Muller, who adjusted the top two lines earlier in the week to showcase the organization’s young talent, has no qualms with giving Boychuk and Dalpe regular ice time. He added that he could even promote Drayson Bowman, given the right situation.
“I just feel like they bring young energy, and the fact that they’ve played half the season has to be a bonus. The first full 60-minute game is going to be a test in conditioning for the guys,” he said. “They deserve to get that shot, and if we have to adapt, we’ll adapt, but I’d like to start off that way.”
The third line, which has evolved this season into more of a scoring line, slots Jussi Jokinen in the middle with Jiri Tlusty and Chad LaRose on either side of him, players who have all seen time in the top six at one point or another.
“We’ve got guys that are very flexible and adjustable which gives me the opportunity to experiment,” Muller said of the third line. “I’ve got a great group that’s willing to make a sacrifice if it’s better for the team.”
“We are really confident in our team. We have four really good lines, a good mix of D and two really good goalies,” said Jokinen, who scored 30 goals in 2009-10. “There are two really good players playing with me. Jiri had a breakthrough year last year, and he’s ready to play. LaRose brings his own element. He’s underrated skill-wise. He can score goals, make plays and win lots of battles.”
The one forward line not yet set in stone is the fourth. And the Canes have options. On Saturday, the coaching staff will pare down the group of Tim Brent, Patrick Dwyer, Kevin Westgarth, Welsh and Bowman into a trio, a decision that might be made on a game-by-game basis.
“I think the fourth line is going to be very valuable,” Muller said. “Depending on our opponent, whether we feel like it’s a fourth line that we want more size and make it more of a physical line, I think we have that opportunity now. If it’s a line where we think we’ve played a lot of games and we need a fourth line to play, compete and put production up, that will be important some nights. And some nights we might go seven D. It all depends on the schedule.”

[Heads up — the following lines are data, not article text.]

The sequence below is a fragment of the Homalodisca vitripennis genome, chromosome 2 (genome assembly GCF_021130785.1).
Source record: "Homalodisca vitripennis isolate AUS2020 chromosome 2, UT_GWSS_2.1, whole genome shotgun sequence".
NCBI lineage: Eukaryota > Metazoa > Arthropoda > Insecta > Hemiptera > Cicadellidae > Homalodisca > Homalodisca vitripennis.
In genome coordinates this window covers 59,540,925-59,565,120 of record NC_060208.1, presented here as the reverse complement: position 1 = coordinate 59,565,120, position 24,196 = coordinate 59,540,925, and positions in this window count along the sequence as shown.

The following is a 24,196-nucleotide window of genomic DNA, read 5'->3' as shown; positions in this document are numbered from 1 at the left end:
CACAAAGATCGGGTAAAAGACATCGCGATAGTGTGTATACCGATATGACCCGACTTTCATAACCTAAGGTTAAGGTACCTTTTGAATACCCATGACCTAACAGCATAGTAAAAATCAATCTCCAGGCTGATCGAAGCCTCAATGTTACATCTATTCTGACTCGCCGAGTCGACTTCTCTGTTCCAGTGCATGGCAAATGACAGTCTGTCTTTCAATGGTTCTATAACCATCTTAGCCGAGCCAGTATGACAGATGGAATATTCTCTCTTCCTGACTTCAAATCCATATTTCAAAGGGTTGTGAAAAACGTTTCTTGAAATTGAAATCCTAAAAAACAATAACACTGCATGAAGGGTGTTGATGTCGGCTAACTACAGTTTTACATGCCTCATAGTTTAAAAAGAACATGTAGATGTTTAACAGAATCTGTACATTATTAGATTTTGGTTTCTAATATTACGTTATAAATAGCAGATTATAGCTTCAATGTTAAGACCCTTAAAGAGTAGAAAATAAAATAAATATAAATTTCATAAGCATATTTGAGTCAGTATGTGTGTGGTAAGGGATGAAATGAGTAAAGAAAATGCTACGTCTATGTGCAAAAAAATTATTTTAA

Muller said the team will get a look at the Panthers’ forward groupings on Saturday before making final roster decisions. For example, don’t be surprised to see the Canes insert Westgarth into the lineup should George Parros dress for Florida; the two enforcers were Pacific Division rivals since breaking into the league.
“I think you’re going to see a lot of flexibility with the fourth line this year,” Muller said. “I’m very comfortable playing any of those five forwards tomorrow night.”
On defense, Tim Gleason and Joe Corvo will be paired together, as will Joni Pitkanen and Justin Faulk. The third duo will feature Jay Harrison and either Jamie McBain or Bobby Sanguinetti, another decision that will be finalized on Saturday.
Just as quickly as it began, training camp is in the rear view mirror. Now, it’s time to drop the puck.
“I think the level (of play) will be pretty high because everyone is so excited to perform,” Muller said.